Anti–death penalty advocates may have found an unlikely supporter in their global campaign to end the execution of convicted prisoners: the Taliban terrorist group.
The government of Pakistan has cancelled plans to restore the death penalty following a wave of threats of more attacks by the Taliban should they reinstate the practice of killing prisoners (many of whom belong to the militant group and its affiliates).
"Pakistan has decided to continue with the moratorium on capital punishment since the government is aware of its international commitments and is following them," Omar Hamid Khan, a spokesman for the interior ministry, said in a statement.
Pakistan’s newly elected Prime Minister Nawaz Sharif had pledged to lift a moratorium on capital punishment that was imposed five years ago by former President Asif Ali Zardari as a means of cracking down on violent criminals and militants. That order expired on June 30, leading to speculation that Sharif’s government would commence a program to execute some of the estimated 8,000 people currently languishing on Pakistan’s death row (one of the biggest such "communities" in the world).
However, when Islamabad officials announced in July that they would execute four imprisoned militants -- including two members of the outlawed Lashkar-e-Jhangvi militant organization at the Sukkur jail and Karachi Central prison -- the Tehrik-e-Taliban Pakistan (TTP) accused the government of declaring war on them and vowed serious consequences.
“The Sharif government would have to pay a heavy price for the execution of TTP prisoners,” spokesman Asmatullah Muavia of TTP said in a statement.
In response to that threat, Pervez Rasheed, federal information minister, told UPI Next: "We are not afraid of terrorists.”
Nonetheless, the government at the time stated it would temporarily postpone the suspension of the moratorium and commuted the death sentences on convicts to life terms in prison.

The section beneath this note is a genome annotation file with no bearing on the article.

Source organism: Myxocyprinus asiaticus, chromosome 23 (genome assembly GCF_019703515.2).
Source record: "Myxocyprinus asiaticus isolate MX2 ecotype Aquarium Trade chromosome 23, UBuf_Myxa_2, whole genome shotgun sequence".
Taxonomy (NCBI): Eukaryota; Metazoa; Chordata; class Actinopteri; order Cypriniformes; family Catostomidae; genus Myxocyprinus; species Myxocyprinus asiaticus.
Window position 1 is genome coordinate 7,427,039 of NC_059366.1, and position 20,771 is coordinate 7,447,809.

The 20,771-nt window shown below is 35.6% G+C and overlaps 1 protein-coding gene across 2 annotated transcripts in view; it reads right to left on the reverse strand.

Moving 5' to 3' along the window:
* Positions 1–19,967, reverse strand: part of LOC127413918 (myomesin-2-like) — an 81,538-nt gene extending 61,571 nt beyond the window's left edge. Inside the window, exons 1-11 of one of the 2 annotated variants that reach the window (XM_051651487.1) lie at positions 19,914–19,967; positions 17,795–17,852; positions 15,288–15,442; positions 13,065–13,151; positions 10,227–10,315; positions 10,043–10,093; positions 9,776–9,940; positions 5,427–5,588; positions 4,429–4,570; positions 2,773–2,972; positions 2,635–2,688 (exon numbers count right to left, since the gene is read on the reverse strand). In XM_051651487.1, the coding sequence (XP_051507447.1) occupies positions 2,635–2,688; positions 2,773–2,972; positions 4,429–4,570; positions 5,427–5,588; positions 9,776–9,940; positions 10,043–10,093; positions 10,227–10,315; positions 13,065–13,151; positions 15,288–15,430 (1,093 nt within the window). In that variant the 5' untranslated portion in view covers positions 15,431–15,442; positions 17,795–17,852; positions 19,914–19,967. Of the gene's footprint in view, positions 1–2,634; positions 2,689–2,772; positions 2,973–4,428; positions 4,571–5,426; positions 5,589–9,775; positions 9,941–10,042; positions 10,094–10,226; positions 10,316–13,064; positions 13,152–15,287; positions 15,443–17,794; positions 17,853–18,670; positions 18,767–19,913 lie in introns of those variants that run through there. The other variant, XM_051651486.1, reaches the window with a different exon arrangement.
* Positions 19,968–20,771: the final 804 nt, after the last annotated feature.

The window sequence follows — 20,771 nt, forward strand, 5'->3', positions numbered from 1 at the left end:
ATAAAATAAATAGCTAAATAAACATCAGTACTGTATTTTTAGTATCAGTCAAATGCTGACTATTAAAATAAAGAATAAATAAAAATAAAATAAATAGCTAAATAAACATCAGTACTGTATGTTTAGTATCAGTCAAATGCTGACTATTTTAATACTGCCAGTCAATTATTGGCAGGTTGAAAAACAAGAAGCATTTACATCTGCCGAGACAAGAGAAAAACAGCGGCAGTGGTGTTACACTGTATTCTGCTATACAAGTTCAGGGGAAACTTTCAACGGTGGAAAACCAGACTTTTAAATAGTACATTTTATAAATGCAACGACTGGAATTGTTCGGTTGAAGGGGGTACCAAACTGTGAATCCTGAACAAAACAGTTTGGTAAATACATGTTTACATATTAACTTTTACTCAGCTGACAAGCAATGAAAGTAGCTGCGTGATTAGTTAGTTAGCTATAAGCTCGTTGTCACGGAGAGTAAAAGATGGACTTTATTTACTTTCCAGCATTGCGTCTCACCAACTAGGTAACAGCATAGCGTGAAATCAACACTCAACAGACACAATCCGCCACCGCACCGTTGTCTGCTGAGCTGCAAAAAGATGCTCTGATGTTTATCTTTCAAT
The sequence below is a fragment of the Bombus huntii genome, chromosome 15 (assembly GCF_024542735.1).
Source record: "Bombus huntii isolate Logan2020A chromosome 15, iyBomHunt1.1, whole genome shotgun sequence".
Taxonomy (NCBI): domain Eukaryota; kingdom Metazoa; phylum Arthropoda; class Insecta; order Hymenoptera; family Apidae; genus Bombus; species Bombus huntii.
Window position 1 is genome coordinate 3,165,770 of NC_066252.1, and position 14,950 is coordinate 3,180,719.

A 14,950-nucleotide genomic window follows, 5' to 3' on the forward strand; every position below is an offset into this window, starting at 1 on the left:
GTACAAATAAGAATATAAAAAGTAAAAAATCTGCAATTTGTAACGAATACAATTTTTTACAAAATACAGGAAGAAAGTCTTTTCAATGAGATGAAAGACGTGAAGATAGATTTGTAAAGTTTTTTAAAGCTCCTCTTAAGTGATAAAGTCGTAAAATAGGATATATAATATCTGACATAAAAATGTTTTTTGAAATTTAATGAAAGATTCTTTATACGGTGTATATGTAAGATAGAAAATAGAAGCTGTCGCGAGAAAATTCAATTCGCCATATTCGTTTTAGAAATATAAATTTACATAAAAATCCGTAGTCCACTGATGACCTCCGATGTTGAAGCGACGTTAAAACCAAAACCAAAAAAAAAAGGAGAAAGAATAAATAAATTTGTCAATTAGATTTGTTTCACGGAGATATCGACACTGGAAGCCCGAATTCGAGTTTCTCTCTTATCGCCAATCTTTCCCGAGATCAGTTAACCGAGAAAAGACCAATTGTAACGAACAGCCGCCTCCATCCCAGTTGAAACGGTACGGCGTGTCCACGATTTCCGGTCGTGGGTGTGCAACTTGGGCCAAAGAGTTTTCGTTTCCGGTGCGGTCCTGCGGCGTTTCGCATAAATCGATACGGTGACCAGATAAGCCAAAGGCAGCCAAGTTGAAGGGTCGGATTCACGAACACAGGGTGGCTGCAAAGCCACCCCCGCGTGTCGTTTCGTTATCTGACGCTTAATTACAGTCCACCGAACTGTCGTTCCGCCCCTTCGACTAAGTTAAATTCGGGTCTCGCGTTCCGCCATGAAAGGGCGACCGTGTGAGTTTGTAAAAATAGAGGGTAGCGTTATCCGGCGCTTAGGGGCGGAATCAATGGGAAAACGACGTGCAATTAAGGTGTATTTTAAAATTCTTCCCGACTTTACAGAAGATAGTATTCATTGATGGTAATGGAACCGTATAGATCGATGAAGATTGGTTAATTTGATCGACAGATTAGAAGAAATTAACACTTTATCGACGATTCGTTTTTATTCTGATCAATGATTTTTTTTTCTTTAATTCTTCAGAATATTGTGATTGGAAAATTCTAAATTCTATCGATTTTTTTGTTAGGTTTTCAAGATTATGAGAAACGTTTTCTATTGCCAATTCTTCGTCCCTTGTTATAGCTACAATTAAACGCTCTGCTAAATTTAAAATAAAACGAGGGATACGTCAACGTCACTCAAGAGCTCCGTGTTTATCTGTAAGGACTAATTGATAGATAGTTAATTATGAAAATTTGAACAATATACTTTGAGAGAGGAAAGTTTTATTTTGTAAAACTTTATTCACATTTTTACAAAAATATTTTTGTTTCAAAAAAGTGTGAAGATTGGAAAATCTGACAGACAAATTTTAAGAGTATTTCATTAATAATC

Under Pakistan Penal Code, 27 offenses can lead to capital punishment, including murder, terrorism, blasphemy, arms smuggling, drug trafficking and rape.
The last Pakistani execution involved a soldier who was court-martialed in 2008 (since the military is exempt from the moratorium).
Death row prisoners constitute more than 10 percent of the prison population in Pakistan, said a report by the British-based Foundation of Fundamental Rights. "For me it's not the number of people facing [the] death penalty," said Dr Farzana Bari, a Pakistani human rights activist. "I believe the state should not be allowed to take the life of its citizens. Criminals can be incarcerated in jails for life."
But some politicians are irate over the government’s move to prolong the moratorium.
The Inter-Press Service news agency reported that political leaders are accusing the Sharif government of kowtowing to the Taliban (the very group they are supposed to be fighting against).
"Stoppage of executions by the government means that it has succumbed to Taliban pressure," said Mian Iftikhar Hussain, the leader of the Awami National Party (ANP), adding that the government had "not been listening to the demand of civil society organizations."
ANP has suffered mightily from Taliban atrocities: Some 800 party members were killed by the TTP when the ANP ruled the government in Khyber Pakhtunkhwa province.
"The Taliban have killed hundreds of people without trial but are now making a hue and cry over the execution of their men who were convicted by courts," Hussain told IPS.
Indeed, in a country awash with violent crimes and terrorism, the demand for the ultimate justice is widespread. Mushir Alam, the chief justice of the Sindh High Court, warned that the crime situation in the province will not improve until death row convicts are summarily executed. Mangan said that in Sindh alone there are more than 350 prisoners awaiting the hangman.
“The reintroduction of the death penalty is a symbol of [the Pakistani] government’s tough stance against terrorist activities, which have seriously affected the social and economic life in the country,” he said an op-ed piece in Arab News.
Palash has worked as a business journalist for 21 years in New York.